Setting Thesaurus Entry: Waiting Room


Tattered magazines, coffee table filled with magazines and travel books, cardboard holders with pamphlets, advertisement posters on the walls, a receptionist's desk, hallway leading to exam rooms, rows of chairs, a toy corner for children (blocks, books, coloring table, trucks), metal chairs with thin-padded seats, a ticket counter & counter clock, clipboards, paperwork, pens, pencils, a computer, file folders, filing cabinets, nurse/people in lab coats or medical scrubs, business card holder with cards, people waiting to see the doctor/dentist/specialist/professional, a wall mounted TV, remote control, box of tissues, sign to the bathroom, a sign reminding people to take their valuables with them, fake plants in the corners or on an end table, waste basket, candy jar at reception, coffee machine (complimentary)


Pages in a magazine flipping, people clicking keys on their cell phones, playing games or texting, low whispers, coughing, throat clearing, heavy breathing, the rustle of clothing, the phone ringing, doors opening and closing, the receptionist calling out a name, staplers, mouse clicking, a cell phone ring going off, the scritch of a pen as you sign your name or fill out forms, the flop of a heavy book as you drop it back onto the table, the squeak of a chair as you rise out of it, heels clicking across the floor, printouts in a printer or fax machine, sneezes, sniffing, gum chewing, children talking to parents, asking questions or expressing boredom, the hiss of air conditioning or heat


Cologne, perfume, hair products, body spray, warm printer/computer/electronics, dust, room deodorizers, cleaning products, cough drops, minty gum, bad breath, hand cream or purel, a bouquet of flowers sitting at reception, wet shoes (if rainy/snowy)


Water, candy from reception, dry throat, cough drops, medicine, gum, mints, complimentary coffee/tea/hot chocolate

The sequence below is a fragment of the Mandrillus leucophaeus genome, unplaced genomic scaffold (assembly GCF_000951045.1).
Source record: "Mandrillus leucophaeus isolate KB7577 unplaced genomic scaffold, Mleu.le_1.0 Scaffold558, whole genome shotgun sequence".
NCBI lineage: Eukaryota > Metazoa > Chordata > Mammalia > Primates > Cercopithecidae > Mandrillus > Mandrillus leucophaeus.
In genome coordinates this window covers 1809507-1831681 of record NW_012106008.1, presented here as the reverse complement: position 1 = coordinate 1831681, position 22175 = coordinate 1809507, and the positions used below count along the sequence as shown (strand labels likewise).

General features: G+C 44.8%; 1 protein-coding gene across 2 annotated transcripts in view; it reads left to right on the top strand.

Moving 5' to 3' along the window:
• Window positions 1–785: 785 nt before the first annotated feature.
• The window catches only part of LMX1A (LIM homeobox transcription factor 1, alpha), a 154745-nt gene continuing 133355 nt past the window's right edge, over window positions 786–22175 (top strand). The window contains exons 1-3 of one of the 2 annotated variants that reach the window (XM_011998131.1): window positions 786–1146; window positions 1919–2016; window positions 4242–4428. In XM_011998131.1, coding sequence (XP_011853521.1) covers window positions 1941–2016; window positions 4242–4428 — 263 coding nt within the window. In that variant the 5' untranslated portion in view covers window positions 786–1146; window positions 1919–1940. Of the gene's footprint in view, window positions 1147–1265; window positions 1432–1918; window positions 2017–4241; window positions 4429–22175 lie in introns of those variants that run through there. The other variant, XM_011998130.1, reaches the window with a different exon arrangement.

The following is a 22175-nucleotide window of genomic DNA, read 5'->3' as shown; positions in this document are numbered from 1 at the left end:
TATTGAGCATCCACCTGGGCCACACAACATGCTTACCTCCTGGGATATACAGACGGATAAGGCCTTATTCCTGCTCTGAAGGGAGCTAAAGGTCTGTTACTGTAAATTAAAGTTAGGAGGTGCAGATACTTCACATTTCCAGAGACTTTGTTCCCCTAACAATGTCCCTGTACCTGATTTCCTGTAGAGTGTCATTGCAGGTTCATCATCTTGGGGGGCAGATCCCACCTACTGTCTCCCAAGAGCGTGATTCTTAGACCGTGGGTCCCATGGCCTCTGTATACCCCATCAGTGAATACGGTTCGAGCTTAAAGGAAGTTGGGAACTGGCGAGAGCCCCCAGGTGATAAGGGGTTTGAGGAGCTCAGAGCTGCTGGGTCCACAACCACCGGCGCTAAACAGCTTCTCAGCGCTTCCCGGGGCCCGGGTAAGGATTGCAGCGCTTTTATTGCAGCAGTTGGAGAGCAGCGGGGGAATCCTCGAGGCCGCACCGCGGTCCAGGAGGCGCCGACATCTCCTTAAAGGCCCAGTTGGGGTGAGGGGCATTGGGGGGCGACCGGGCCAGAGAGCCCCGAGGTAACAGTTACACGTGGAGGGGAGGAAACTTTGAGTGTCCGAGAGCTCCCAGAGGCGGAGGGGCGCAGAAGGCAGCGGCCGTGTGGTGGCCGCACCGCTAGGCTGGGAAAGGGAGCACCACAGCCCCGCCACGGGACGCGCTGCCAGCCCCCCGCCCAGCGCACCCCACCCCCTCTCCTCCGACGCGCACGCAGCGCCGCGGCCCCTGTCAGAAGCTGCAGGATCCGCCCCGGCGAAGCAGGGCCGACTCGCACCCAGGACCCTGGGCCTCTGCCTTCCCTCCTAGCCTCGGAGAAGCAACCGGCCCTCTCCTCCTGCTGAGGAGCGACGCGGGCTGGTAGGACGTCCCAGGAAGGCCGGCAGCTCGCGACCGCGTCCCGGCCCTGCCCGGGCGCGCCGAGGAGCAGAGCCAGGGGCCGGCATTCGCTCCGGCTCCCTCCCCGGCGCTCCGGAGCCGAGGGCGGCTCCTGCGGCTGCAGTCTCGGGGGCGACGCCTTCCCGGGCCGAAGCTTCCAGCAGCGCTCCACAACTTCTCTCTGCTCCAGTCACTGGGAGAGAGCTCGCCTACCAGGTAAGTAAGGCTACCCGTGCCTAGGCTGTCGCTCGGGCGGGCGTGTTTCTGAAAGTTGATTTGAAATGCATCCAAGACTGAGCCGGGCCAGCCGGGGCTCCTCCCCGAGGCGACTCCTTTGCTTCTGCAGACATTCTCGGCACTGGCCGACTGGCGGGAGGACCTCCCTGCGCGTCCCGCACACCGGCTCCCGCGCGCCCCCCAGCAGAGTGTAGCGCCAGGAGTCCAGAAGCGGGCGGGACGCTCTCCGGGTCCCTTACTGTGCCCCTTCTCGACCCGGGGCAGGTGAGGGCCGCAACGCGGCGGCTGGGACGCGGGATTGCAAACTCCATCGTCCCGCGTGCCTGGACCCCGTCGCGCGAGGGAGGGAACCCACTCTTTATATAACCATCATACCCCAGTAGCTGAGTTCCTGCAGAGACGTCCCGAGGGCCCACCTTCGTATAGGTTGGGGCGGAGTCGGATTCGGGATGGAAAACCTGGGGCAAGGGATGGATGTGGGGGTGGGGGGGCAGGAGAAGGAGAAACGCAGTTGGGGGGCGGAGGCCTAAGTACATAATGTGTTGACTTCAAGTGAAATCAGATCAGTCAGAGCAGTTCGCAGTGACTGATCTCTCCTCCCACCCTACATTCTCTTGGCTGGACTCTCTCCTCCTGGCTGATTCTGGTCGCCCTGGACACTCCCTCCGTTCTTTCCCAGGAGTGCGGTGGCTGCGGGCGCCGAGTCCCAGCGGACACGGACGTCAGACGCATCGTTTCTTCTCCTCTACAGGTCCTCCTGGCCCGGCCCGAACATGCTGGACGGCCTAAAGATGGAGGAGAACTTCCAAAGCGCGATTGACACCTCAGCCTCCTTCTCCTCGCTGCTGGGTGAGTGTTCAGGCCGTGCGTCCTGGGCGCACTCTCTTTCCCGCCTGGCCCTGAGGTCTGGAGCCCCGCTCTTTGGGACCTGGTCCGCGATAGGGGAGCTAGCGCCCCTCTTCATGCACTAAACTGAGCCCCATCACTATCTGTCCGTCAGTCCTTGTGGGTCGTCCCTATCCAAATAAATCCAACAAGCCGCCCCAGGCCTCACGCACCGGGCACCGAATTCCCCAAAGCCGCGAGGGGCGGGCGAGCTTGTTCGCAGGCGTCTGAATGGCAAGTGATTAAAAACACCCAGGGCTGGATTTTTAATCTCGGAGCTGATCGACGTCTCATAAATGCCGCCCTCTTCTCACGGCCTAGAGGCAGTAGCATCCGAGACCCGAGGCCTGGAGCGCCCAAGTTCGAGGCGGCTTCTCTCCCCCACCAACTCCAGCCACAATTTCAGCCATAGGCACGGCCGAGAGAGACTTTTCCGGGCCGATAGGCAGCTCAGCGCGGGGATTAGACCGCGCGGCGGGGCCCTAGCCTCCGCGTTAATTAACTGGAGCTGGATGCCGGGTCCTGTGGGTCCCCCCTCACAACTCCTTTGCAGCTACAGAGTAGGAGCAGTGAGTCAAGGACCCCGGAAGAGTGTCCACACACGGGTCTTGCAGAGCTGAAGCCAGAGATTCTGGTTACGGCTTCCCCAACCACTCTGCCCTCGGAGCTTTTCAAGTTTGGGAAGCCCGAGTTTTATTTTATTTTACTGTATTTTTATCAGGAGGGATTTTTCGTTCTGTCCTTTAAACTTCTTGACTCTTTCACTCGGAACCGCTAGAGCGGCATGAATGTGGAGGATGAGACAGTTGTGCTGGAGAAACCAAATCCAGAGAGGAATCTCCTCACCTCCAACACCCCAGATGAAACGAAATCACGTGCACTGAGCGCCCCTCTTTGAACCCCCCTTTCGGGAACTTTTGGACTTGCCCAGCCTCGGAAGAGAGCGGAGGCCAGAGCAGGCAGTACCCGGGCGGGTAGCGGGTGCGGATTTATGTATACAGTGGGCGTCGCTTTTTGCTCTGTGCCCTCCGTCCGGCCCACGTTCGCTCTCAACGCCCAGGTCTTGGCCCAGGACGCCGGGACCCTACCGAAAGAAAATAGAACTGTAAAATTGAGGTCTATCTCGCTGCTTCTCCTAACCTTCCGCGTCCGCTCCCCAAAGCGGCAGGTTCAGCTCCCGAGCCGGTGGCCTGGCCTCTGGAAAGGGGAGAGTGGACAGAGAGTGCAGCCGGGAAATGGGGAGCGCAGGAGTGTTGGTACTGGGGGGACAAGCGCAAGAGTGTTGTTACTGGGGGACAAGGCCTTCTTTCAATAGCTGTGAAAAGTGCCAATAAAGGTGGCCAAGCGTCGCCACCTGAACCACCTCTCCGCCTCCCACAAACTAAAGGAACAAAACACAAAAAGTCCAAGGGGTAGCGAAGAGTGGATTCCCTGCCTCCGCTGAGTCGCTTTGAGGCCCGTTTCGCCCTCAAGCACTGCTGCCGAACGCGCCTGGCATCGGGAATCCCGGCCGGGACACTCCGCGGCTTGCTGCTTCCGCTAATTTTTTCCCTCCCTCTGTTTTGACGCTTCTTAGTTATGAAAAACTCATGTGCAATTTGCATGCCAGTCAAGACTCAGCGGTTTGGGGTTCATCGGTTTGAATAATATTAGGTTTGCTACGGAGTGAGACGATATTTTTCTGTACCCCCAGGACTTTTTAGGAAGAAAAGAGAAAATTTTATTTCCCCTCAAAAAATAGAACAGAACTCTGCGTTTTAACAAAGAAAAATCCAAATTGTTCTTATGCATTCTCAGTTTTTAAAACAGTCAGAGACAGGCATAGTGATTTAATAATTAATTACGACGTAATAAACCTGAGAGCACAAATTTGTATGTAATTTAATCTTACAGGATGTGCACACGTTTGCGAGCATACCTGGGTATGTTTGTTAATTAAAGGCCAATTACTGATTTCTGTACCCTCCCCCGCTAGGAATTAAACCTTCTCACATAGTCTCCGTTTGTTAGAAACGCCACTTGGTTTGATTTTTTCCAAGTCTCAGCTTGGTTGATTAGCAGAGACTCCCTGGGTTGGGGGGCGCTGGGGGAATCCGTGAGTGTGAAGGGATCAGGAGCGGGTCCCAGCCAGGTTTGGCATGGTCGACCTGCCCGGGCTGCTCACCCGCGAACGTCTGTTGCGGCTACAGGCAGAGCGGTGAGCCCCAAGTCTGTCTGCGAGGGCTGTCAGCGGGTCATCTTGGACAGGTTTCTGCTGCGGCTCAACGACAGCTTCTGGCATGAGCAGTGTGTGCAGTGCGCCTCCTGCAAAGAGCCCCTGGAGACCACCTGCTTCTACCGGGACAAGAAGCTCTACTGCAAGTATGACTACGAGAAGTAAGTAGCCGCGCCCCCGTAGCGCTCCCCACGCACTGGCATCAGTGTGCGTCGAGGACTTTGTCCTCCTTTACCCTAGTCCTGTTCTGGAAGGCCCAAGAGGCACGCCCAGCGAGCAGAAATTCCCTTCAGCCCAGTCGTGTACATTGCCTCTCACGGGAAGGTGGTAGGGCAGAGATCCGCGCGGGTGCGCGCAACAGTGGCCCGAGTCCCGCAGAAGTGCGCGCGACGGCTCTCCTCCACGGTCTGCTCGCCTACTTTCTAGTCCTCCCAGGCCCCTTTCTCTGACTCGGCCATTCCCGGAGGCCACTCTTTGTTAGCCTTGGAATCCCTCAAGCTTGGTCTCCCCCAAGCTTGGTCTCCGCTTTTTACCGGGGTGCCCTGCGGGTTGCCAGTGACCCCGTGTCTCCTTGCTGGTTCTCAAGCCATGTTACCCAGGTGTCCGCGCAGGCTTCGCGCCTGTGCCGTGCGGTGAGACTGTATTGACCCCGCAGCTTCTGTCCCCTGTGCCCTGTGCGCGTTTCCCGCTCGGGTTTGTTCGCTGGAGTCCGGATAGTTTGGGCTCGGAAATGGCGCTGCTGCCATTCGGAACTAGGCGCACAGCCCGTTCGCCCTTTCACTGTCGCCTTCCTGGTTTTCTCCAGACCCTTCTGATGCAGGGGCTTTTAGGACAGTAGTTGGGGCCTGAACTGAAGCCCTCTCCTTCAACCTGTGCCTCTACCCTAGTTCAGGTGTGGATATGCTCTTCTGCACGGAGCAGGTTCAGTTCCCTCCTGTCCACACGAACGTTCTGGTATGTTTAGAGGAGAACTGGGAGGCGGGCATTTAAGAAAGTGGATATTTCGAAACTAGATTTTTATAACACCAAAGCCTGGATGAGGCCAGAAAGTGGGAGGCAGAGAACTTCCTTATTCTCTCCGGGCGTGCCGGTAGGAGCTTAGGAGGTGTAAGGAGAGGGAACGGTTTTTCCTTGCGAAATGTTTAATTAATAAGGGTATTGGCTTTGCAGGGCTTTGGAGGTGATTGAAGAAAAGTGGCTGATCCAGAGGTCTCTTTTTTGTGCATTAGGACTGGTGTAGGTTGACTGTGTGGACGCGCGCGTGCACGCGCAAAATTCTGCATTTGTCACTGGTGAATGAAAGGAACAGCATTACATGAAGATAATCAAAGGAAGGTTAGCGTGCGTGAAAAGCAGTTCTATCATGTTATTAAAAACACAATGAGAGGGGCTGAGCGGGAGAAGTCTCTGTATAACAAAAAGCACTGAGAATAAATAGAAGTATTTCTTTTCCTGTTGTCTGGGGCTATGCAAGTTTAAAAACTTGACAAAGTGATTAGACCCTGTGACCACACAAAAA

Clamping arms on chair grips, crossing, uncrossing legs, a thin padded seat digging at backbone, shifting to get comfortable, getting up to check out magazines on the rack, leaning against the reception counter, digging in wallet or purse for health care cards/insurance info/payments, a pen gripped in the hand, signing forms, shaking the pen to get it to release ink, the dry, papery feel of ruffling through paperwork, warm paper against the fingertips fresh from a copy machine, the crinkly plastic as you open a candy, rolling the neck to loosen a kink, bumping elbows with the person sitting next to you, sorting through magazine choices on a table, pressing down on chair grips to rise up, the back of a chair digging into the palm as you use it to steady yourself to stand or sit, heels bumping metal chair legs, being bumped by purses or bags as someone walks past your chair in a tight space, running hands nervously through hair, fingering at clothing, a cell phone, playing with coat buttons or buckles because of nerves or boredom, pulling on a cold brass door handle, holding out paperwork to the reception personnel, scuffing shoes against the thin carpet or floor tile, tapping or swinging feet as you wait, the slide of a sleeve on the wrist as you raise your arm to check the time on your watch, a folded jacket warm against your arm as you hold it on your lap

Helpful hints: